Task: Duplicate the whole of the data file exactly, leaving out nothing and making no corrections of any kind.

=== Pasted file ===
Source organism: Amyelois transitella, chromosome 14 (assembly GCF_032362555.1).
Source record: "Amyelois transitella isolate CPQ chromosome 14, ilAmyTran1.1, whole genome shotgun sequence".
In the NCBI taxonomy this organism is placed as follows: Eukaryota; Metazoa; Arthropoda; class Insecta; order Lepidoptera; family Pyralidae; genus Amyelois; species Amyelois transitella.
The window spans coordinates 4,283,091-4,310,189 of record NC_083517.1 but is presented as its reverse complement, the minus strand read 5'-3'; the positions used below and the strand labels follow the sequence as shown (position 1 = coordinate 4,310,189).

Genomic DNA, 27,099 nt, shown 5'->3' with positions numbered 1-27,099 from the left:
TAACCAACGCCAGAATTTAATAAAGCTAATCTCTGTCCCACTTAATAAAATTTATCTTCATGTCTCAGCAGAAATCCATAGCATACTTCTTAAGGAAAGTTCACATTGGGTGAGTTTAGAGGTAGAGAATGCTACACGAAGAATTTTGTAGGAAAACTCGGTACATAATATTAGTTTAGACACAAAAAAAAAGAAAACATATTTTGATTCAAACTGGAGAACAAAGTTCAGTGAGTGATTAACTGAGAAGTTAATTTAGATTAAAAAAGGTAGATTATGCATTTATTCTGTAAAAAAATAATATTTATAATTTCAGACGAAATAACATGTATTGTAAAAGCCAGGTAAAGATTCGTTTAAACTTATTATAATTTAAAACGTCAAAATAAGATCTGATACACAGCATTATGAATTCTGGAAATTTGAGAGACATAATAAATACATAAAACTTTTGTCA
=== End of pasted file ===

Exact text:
Source organism: Amyelois transitella, chromosome 14 (assembly GCF_032362555.1).
Source record: "Amyelois transitella isolate CPQ chromosome 14, ilAmyTran1.1, whole genome shotgun sequence".
In the NCBI taxonomy this organism is placed as follows: Eukaryota; Metazoa; Arthropoda; class Insecta; order Lepidoptera; family Pyralidae; genus Amyelois; species Amyelois transitella.
The window spans coordinates 4,283,091-4,310,189 of record NC_083517.1 but is presented as its reverse complement, the minus strand read 5'-3'; the positions used below and the strand labels follow the sequence as shown (position 1 = coordinate 4,310,189).

Genomic DNA, 27,099 nt, shown 5'->3' with positions numbered 1-27,099 from the left:
TAACCAACGCCAGAATTTAATAAAGCTAATCTCTGTCCCACTTAATAAAATTTATCTTCATGTCTCAGCAGAAATCCATAGCATACTTCTTAAGGAAAGTTCACATTGGGTGAGTTTAGAGGTAGAGAATGCTACACGAAGAATTTTGTAGGAAAACTCGGTACATAATATTAGTTTAGACACAAAAAAAAAGAAAACATATTTTGATTCAAACTGGAGAACAAAGTTCAGTGAGTGATTAACTGAGAAGTTAATTTAGATTAAAAAAGGTAGATTATGCATTTATTCTGTAAAAAAATAATATTTATAATTTCAGACGAAATAACATGTATTGTAAAAGCCAGGTAAAGATTCGTTTAAACTTATTATAATTTAAAACGTCAAAATAAGATCTGATACACAGCATTATGAATTCTGGAAATTTGAGAGACATAATAAATACATAAAACTTTTGTCA